Sunday, February 18, 2007

Gay Marriage...

The Republican sabre rattling over gay marriage continues to get louder and louder. A gay rights group recently stated: if marriage is indeed about the family unit, heterosexual couples should all be required to have biological children. This argument makes an interesting point, but there really is a lot more to marriage than just having kids.

A marriage allows a couple to enjoy spousal rights.

Some examples:
* If a spouse in a horrible accident, marriage allows the partner to make medical decisions for them.
* If a spouse dies, marriage sets up an inheritance.
* If a spouse is sick, marriage means that health insurance will often cover them.
* If a spouse is asked to testify in court, marriage protects the partner against their testimony.
* Marriage affects banking (depends on state in what ways/how)
* Marriage provides a mechanism for seperation, divorce, and division of assets.

Most of these things can be done through a convoluted combination of legal paperwork. But even then, there are large portions of things today that require family ties. Basic things like visiting someone in the hospital.

The current definition of marriage is completely tied to a Christian basis. A marriage must be between a man and a woman. A man cannot marry more than one woman or another man, and women have a similar treatment. The argument against gay marriage is that a marriage is about providing a family unit for children. If that's true, why is a marriage not defined by a couple having children?

The current definition of marriage is an establishment of Christian theology in government.

Destructing marriage in order to remove this establishment would destroy spousal rights across heterosexual couples creating an enourmous outrage. The denial of gay marriage by conservatives represents an attempt to prevent strong homosexual relationships from forming. By denying marriage, a homosexual couple can not have the legal benefits of family.

The problem with this debate is that marriage is more religious than legal in the eyes of many people. The second you mention "gay marriage", a person shouts "that's not what the bible teaches". But marriage as a religious institution has no place in government.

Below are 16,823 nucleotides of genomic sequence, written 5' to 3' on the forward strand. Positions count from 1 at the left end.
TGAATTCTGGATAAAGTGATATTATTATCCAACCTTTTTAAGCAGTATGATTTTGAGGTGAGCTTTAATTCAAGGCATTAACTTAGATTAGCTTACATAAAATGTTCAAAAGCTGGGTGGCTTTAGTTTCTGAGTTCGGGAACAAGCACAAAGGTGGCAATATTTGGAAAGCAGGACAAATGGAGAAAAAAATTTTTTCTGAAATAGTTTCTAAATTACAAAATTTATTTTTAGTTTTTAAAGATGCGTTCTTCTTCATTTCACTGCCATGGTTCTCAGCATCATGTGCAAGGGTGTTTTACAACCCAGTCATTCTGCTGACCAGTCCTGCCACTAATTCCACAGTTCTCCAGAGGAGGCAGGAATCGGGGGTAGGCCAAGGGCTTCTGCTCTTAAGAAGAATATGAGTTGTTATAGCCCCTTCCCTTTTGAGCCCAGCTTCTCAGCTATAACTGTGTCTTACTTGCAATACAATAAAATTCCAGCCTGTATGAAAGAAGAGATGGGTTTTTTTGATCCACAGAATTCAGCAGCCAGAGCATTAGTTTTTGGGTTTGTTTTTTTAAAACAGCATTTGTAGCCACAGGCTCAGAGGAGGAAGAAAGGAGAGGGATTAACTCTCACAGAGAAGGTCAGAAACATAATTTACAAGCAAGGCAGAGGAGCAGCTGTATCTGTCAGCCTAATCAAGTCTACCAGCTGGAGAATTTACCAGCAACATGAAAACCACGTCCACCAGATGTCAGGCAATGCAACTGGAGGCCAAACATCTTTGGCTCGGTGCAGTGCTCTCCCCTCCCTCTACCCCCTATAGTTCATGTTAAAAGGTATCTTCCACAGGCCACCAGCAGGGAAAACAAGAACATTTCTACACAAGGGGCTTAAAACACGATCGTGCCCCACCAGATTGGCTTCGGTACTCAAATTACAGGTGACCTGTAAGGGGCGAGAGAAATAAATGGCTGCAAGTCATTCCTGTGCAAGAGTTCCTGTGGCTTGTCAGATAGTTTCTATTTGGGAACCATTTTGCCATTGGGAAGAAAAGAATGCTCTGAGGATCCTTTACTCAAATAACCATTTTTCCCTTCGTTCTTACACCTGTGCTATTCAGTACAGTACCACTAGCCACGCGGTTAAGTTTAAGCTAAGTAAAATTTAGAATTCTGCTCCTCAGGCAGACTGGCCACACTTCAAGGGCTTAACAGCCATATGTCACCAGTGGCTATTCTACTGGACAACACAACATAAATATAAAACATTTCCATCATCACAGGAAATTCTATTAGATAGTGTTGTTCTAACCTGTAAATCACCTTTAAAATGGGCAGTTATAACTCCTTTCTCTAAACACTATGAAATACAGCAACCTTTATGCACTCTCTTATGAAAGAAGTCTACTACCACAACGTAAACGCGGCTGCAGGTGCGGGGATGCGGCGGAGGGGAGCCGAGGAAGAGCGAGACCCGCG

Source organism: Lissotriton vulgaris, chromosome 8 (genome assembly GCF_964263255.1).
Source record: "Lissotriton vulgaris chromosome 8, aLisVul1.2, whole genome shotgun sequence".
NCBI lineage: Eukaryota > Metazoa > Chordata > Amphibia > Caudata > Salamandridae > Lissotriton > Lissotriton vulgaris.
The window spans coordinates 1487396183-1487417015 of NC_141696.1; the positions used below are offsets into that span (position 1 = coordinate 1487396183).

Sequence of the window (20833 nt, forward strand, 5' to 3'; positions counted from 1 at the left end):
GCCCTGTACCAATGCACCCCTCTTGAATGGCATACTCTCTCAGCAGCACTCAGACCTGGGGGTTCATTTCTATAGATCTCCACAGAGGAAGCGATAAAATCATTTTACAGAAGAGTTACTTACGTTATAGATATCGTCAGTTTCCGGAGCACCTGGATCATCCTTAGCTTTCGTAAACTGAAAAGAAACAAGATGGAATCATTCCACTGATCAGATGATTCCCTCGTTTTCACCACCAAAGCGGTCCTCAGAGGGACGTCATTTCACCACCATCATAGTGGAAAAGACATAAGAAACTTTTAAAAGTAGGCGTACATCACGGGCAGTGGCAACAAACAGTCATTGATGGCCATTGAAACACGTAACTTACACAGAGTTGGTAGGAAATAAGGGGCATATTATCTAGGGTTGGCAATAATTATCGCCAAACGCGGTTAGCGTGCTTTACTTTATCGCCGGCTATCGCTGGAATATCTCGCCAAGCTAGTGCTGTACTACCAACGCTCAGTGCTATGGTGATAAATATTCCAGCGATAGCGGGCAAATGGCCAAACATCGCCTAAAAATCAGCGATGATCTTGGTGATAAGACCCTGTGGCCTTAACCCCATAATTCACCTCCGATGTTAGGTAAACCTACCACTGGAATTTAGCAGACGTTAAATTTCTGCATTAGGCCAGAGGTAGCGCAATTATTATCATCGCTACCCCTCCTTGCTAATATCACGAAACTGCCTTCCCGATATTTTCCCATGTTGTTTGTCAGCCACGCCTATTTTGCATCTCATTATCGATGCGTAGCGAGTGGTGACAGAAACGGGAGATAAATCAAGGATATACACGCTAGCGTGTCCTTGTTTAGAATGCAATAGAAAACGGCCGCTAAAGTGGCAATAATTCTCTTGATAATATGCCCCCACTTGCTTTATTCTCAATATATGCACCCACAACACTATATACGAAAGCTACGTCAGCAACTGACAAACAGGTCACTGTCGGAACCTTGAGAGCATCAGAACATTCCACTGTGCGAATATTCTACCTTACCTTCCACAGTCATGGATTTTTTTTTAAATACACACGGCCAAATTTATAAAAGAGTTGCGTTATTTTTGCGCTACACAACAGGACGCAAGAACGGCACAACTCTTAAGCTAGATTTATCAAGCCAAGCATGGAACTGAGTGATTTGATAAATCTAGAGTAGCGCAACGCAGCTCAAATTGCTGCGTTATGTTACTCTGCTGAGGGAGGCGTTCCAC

In short, the protections and complications of a bonded relationship between people span more than the heterosexual couple. If the government is going to recognize that specific case, then it should recognize them all even if it does not use the term "marriage". And further, it should recognize them all equally.

That conservatives fight over this issue is further proof they are not in reality conservative. A conservative government would have only a bare minimal law for civil unions or marriages to provide for basic spousal rights and freedoms. Yet again, gay marriage shows to me that the difference between republicans and democrats is the space between my genitals and wallet.

Wednesday, February 7, 2007

Willpower and dreams

A deathly silence stood between the Nazi officer and Wladyslaw Szpilman broken only by the sounds of the Third Reich's war machine. But even those sounds succumbed to the powerful melody that Szpilman began to play across the keys of the piano. The damaged and broken instrument came into perfect tune in the minds of the two men and sounded a flawless masterpiece. In that brief instant, Szpilman gave the performance of his life and allowed both to regain their humanity in the midst of the most inhuman of conditions.

The scene made for good cinema in The Pianist, but only worked so well because it touched on a larger theme. Many words describe the emotions that came into play there. One word that truly fits the whole situation is willpower. If you look closely, examples of willpower are all around, from Clinton moving to be President before his political carrier even started to a runner wining the race.

As children, we are taught over and over again that we can do anything we want. "Put your mind to it, and you could be the next President of the United States" - a phrase so repeated that it's cliché. As adults "reality hits" and we become jaded, speaking of practical limitations and only seeing the struggle. We loose track of our dreams and settle into a life of just living. It's happening right now, millions of people moving from point A to point B without thinking. It is only when people have dared to dream - stepped for a moment outside of the "real world" and looked at possibilities - when humanity has progressed.

The dream is only part of the whole though. The dream is the idea, and willpower is what makes the idea a reality. Without willpower there is no action. Without willpower, we let the dream die. Why do I write about willpower? Because lately, I've been so drained from constant efforts in all areas of my life that it's been difficult to continue dreaming. But today, I remembered the importance of the dream. Dreams let me escape a world of bondage for freedom. Dreams let me move across the country and make new lifelong friends. Dreams let me finally graduate college last year.

The interesting thing about willpower is that it requires the dream, and in turn the dream requires willpower. That I continue going to work and keeping my life in order shows willpower, but without the dream it has slowly fizzled. And so now, I have resolved to continue dreaming and urge everyone to do the same.After all, without hopes and ambitions and imagination, are we really living?